Director: Josh Radnor
Runtime: 97 minutes
Josh Radnor, star of the hit sit-com “How I Met Your Mother,” made a big splash at Sundance two years ago with his directorial debut, Happythankyoumoreplease, earning the festival’s Audience Award. Unfortunately, the film was purchased by the then-burgeoning book publisher-cum-film distributor company Hannover House. The company proceeded to botch the release of the film, eventually handing it over to the more-experienced (thought not much more successful) Anchor Bay Films. What resulted was a small theatrical release, not much business and a quick exit to a life of Redbox rentals and Netflix Watch Instantly perusals.
Thankfully, the actor/writer/director is back to the festival that announced his presence, this time with a better title and a better film. Titled Liberal Arts, this small tale revolves around Jesse (Radnor), a 35-year old bookworm working at college admissions, and his journey back to his alma mater to send off one of his favorite professors, played by the incomparable Richard Jenkins.
While back in town, Jesse meets Zibby (Elizabeth Olsen), a current sophomore at the college. You can see where this is going. What begins as innocent conversation blooms into something like a real connection, and pretty soon Jesse finds himself wanting to stay at the school he has such fond memories of.
In the meantime, we’re offered an inspired, anti-Zac Efron turn by Mr. Efron himself, playing that kid at school with a name that sounds like the clothes he wears. In this case, Nat. There’s also the promise of Allison Janney, as Jesse’s other favorite professor. Thankfully, that promise is fulfilled in spades in a gem of an honest scene towards the end of the film.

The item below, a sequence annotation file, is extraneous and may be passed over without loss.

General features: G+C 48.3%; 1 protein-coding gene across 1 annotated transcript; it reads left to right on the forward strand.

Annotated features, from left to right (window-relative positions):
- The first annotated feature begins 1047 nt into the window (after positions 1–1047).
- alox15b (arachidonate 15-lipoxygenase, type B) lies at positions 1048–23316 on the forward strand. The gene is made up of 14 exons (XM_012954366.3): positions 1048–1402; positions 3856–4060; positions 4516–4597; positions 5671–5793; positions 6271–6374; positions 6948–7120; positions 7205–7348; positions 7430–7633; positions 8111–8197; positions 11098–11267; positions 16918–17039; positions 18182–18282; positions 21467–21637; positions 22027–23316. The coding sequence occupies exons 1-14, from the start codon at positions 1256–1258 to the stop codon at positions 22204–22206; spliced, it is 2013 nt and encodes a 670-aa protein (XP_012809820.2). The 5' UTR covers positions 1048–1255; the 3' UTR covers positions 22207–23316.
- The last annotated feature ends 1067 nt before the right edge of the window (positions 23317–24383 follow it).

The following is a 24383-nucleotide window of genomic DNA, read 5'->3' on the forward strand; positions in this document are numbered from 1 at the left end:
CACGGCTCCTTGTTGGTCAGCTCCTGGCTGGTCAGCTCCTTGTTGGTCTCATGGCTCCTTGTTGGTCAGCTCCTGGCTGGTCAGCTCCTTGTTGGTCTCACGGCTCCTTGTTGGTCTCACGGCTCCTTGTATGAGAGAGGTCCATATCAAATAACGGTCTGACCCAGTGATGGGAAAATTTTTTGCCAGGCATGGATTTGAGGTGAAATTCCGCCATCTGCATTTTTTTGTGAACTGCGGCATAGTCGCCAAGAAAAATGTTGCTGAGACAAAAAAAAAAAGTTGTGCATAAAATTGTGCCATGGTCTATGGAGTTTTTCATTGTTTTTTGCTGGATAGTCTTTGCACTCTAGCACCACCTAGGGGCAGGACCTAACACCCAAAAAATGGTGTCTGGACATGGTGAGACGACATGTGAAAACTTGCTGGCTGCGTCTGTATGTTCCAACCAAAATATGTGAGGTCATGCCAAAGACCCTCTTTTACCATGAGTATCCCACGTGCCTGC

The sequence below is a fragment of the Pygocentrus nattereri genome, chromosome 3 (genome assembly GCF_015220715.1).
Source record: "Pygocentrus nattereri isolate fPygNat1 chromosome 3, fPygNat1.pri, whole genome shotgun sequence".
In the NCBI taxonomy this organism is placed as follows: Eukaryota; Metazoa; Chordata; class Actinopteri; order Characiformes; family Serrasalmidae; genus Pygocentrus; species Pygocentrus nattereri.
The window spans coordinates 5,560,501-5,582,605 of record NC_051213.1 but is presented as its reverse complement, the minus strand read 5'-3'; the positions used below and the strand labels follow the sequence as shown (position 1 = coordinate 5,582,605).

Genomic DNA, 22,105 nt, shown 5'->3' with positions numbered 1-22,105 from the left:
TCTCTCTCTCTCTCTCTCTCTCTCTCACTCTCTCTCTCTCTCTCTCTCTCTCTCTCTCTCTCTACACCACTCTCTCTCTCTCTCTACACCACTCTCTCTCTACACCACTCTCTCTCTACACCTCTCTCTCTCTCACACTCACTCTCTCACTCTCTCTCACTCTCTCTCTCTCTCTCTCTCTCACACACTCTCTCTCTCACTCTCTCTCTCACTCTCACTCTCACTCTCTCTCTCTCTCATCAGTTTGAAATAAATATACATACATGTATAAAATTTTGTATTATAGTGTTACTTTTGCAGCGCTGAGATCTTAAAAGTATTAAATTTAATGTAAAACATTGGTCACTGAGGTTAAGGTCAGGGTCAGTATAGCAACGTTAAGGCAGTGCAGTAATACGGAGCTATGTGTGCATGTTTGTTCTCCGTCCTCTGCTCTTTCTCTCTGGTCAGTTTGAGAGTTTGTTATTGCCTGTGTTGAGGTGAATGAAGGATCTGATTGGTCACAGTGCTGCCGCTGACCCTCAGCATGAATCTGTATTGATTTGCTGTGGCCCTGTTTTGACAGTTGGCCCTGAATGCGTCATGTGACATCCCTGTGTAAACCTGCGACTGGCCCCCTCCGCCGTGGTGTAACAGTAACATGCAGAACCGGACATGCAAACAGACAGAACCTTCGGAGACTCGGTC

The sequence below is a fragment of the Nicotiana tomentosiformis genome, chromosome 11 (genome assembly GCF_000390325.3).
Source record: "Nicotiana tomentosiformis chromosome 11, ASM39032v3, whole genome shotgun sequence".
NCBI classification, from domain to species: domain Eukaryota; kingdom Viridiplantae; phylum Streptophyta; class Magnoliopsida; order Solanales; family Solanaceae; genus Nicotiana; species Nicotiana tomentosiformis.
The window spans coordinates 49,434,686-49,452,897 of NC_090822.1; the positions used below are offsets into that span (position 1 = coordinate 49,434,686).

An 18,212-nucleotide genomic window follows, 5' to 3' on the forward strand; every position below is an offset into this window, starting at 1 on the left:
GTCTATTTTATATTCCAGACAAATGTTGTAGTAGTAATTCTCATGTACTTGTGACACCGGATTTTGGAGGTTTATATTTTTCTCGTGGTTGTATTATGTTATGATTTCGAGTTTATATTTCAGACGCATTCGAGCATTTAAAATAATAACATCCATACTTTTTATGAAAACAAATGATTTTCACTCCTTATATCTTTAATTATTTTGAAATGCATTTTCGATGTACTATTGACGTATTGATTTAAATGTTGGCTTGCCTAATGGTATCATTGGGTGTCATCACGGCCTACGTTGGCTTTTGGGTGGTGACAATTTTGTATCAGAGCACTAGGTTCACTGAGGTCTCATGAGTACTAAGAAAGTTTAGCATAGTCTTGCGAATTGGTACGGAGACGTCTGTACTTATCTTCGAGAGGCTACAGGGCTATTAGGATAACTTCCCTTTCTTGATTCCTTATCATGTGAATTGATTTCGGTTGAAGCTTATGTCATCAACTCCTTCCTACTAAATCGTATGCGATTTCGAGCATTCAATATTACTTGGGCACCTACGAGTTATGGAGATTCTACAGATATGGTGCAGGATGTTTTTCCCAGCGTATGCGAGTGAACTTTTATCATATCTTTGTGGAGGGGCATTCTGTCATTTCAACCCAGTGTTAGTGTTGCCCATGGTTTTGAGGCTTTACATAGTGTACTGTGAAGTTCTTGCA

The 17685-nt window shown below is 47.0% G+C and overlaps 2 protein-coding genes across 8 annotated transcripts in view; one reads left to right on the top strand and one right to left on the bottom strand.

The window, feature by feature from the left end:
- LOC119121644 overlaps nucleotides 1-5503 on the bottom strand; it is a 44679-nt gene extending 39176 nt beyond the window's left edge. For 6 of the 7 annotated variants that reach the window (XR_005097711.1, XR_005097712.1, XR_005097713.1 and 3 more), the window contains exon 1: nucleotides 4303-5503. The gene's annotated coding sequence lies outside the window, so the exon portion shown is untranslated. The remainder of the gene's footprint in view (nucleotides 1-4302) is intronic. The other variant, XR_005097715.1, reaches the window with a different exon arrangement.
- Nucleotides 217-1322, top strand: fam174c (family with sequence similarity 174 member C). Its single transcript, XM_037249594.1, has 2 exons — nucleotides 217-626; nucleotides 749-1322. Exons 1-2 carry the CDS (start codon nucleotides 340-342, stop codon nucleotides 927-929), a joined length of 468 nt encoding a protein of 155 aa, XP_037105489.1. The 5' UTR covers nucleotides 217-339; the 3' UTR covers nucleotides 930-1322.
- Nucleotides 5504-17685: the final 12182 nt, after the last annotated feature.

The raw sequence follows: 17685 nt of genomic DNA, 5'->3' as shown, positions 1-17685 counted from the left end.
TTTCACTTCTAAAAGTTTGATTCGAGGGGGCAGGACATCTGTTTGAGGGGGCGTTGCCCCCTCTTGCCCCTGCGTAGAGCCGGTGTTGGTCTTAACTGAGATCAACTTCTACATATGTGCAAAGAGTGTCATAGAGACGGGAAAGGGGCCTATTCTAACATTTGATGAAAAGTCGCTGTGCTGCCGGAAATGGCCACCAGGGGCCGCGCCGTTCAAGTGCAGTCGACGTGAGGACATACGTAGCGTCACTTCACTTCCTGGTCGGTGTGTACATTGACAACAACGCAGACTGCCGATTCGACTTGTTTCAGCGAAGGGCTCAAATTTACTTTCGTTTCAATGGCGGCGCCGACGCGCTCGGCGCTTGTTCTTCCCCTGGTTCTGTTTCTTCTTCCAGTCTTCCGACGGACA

In between these delightful moments, there’s Radnor, who’s doing what does best: low-fi Woody Allen. He knows his strengths as a performer, making the most of his likeable face and impressive comedic timing. As a director, Radnor also is aware of his strengths. In this case, Elizabeth Olsen.
Not unlike fellow Sundance break-out Jennifer Lawrence before her, Olsen feels completely natural, as though the person we’re watching on screen is the person who exists in real life. Though Radnor’s dialogue becomes a bit preachy and repetitive, Olsen convinces us that this is what Zibby is saying, or meaning to say at least. In turn, Radnor’s Jesse looks just as illuminated by this young woman as the audience is.
As a visual filmmaker, Radnor’s still got a long way to go, but he’s going in the right direction. For every back-and-forth scene of dialogue, there are as many well-realized master shots that Radnor allows his director of photography, Seamus Tierney, to hold on to. We get a sense of college Jesse loves so much, and see how he could feel so strongly about such a place.
We get to know these people a bit, and, at some point, they become just that: people. Consider a letter-writing montage in the film between Jesse and Libby. At first, it plays as a bit overwrought and sentimental. It ends quick enough and the movie moves on. Later on, the letter writing comes back, and the earlier scene means a bit more.
That said, Radnor does employ this foreshadowing device a bit too much. Early on the film, Elizabeth Reaser is introduced as a shy bookstore owner. Gosh, I wonder if she’ll conveniently reappear later one?
The film, in the end, lives in the heart of one particular debate Libby and Jesse have over a particular set of “vampire novels” as compared to the classic works that challenge its readers. Libby defends the vampire novels because they are simple and “make her happy.” Jesse, at first, can’t understand this. As the plot progresses, he accepts that sometimes it’s just fine to enjoy something that’ll make you happy.
Liberal Arts has the capacity to do just that.
BAMCinématek A new series entitled “Black & White ’Scope: American Cinema” commences this weekend, and, as for the series itself, with a Wilder double-bill on Friday: The Apartment and One, Two, Three. Manhattan screens on Saturday, while The Hustler can be seen this Sunday. Museum of the Moving Image The Gordon Willis tribute concludes with […]
Latest posts from The Film Stage